SAN FRANCISCO – You’ll hear it every so often from broadcasters and you’ll see it from time to time on the scouting reports.
“Watch out for that lineup. That is a fastball-hitting lineup.”
Well, guess what, ladies, gentlemen and seagulls: The Giants have themselves an honest-to-goodness fastball-hitting lineup.
Michael Morse took a 99 mph fastball from Nate Eovaldi and nestled it into the right field arcade for a two-run home run. Buster Posey took 95 mph and drove it to the deepest part of right-center, meeting grass in front of the 421-foot marker. Those were the hits that gave the Giants life and completed their comeback in a 6-4 victory over the Miami Marlins Thursday at AT&T Park.
Matt Cain surrendered two home runs and trailed 4-1 after the top of the third yet found a way to crimp the hose, and wouldn’t you know, the Giants made a winner of him for the first time in 11 starts dating to last season.
He knew if he just gave them a chance, that lineup might pull off the club’s 12th comeback victory of the season. They’re fastball hitters, after all.
“Yeah, they are, but I feel these guys are good breaking ball hitters, too,” Cain said. “If you hang one to Morse or Panda or Pence or Posey, they’re all guys with pop and they can hit mistakes.
“That’s when you get in trouble as a pitcher, when you think about not hanging a breaking ball. It’s a different thought in your head when they could hit a single or a double on a mistake. Hang one and it can be a lot more dangerous than that.”
Cain didn’t mention Brandon Hicks, but he’s tagged several hanging curves for home runs this season – including one big one from Clayton Kershaw last weekend at Dodger Stadium.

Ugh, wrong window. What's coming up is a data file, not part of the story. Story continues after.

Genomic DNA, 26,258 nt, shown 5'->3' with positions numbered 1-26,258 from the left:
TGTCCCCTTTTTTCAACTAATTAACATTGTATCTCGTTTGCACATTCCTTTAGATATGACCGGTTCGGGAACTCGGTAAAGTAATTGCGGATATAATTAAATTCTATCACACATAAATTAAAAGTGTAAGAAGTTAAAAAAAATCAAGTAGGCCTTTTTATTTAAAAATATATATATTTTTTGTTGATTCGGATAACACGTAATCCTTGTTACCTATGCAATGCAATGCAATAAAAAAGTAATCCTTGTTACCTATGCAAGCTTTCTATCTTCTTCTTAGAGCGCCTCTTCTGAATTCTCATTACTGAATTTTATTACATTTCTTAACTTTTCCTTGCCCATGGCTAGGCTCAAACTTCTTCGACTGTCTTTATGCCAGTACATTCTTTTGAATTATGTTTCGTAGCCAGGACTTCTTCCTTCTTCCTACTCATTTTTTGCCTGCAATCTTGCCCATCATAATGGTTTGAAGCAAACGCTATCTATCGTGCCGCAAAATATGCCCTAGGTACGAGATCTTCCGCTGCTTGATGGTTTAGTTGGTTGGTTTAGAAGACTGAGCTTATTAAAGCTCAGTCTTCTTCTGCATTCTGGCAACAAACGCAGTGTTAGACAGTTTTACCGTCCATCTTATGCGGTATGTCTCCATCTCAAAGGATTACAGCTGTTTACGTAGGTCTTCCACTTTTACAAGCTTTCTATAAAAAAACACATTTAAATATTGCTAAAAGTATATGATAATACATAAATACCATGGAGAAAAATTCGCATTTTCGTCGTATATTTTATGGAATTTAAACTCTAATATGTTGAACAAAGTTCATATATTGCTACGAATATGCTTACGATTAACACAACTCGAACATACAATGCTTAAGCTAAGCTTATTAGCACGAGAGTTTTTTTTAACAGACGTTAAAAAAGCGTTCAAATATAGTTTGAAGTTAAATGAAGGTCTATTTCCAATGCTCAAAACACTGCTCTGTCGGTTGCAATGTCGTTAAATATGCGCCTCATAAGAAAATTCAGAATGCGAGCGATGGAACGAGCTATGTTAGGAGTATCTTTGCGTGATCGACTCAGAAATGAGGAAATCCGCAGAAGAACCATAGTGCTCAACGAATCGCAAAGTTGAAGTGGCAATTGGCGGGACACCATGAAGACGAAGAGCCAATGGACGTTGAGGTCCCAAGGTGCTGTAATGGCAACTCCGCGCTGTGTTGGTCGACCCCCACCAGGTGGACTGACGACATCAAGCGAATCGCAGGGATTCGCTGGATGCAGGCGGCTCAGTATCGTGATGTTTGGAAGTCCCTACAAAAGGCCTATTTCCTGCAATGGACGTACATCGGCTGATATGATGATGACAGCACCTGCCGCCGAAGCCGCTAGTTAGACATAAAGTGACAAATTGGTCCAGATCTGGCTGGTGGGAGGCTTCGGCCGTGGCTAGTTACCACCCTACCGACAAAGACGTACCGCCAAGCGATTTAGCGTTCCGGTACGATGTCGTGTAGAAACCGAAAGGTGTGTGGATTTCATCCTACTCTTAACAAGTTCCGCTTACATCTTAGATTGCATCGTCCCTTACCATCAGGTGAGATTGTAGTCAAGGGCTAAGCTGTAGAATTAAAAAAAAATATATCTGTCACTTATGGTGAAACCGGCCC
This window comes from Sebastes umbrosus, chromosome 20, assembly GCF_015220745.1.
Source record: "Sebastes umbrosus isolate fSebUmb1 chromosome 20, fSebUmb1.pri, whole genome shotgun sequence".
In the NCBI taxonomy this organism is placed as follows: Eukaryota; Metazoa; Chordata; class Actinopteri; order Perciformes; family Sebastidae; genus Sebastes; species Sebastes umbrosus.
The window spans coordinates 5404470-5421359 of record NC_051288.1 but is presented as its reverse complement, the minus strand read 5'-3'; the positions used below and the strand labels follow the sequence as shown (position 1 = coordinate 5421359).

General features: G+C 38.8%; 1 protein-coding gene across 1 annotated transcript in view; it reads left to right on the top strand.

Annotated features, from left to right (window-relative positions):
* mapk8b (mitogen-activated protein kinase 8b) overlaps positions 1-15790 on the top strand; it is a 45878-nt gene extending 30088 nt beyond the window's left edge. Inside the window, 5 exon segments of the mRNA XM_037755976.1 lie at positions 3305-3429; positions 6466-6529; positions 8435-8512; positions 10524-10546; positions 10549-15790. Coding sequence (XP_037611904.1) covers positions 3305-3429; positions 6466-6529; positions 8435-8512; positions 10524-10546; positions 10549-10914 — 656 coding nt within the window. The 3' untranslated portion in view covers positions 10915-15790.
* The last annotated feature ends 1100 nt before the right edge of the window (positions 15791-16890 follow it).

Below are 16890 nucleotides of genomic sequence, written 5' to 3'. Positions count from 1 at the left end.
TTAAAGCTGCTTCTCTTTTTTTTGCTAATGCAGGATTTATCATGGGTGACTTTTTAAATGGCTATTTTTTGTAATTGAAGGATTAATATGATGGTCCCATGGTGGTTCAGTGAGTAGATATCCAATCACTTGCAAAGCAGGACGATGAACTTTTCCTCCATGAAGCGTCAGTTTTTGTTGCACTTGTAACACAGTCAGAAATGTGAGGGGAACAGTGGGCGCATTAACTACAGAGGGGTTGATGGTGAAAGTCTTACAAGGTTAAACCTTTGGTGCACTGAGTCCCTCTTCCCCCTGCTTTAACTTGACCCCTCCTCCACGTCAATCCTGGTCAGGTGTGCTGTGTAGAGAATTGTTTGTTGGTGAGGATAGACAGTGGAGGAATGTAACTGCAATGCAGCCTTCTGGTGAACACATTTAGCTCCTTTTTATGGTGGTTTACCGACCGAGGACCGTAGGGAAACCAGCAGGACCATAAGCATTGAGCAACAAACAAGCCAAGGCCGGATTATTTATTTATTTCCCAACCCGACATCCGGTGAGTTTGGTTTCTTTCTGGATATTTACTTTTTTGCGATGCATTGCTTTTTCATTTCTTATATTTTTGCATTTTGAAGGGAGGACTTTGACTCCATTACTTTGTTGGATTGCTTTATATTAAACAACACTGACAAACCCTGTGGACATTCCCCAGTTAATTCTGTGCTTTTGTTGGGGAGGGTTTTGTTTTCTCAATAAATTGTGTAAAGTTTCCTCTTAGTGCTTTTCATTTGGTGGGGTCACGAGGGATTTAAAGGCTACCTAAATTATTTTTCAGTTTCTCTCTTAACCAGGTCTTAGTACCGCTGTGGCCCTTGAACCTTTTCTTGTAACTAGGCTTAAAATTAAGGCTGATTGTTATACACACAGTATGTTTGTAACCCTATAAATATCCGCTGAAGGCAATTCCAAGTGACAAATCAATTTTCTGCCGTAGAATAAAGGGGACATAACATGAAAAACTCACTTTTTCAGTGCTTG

Pence has seven hits in his last two games. Sandoval has a six-game hitting streak and is making louder outs. Tyler Colvin quietly had a pair of doubles, too. And Morse became the first Giant since Barry Bonds in 2007 to reach 10 home runs in the club’s first 42 games.
“I thought about it and he’s supplying the power,” Morse said of Eovaldi’s 99 mph fastball. “If it’s going to go out (to that location), it’s going to be that one. I just tried to touch it, have an easy and short swing.”
Said Sergio Romo, who only trails Milwaukee’s Francisco Rodriguez after recording his 14th save in 15 tries: “I mean, oppo in this ballpark? Wow! It’s just fun to see everybody happy. That’s the biggest thing.”
The home run celebrations are getting happier and more frenzied with the Yes-Yes-Yes chants sweeping the dugout – even if Ryan Vogelsong got unintentionally and comically stiffed by Morse when he just stuck out his hand for the standard high-five.
It’s becoming clear: The Giants probably have the most dangerous fastball-hitting lineup since the 2002 team that won the NL pennant. But Morse doesn’t feel that’s a full description.
“I’d say yeah but we’ve got Pablo, who can hit any offspeed pitch there is,” Morse said. “So I’d say we have a lineup of guys that can give you quality at-bats. Buster is a professional hitter, Hunter can hit everything and Angel is the one who gets everything started. I’d say everyone -- one through nine, if Bum’s pitching -- we can put up quality at-bats.”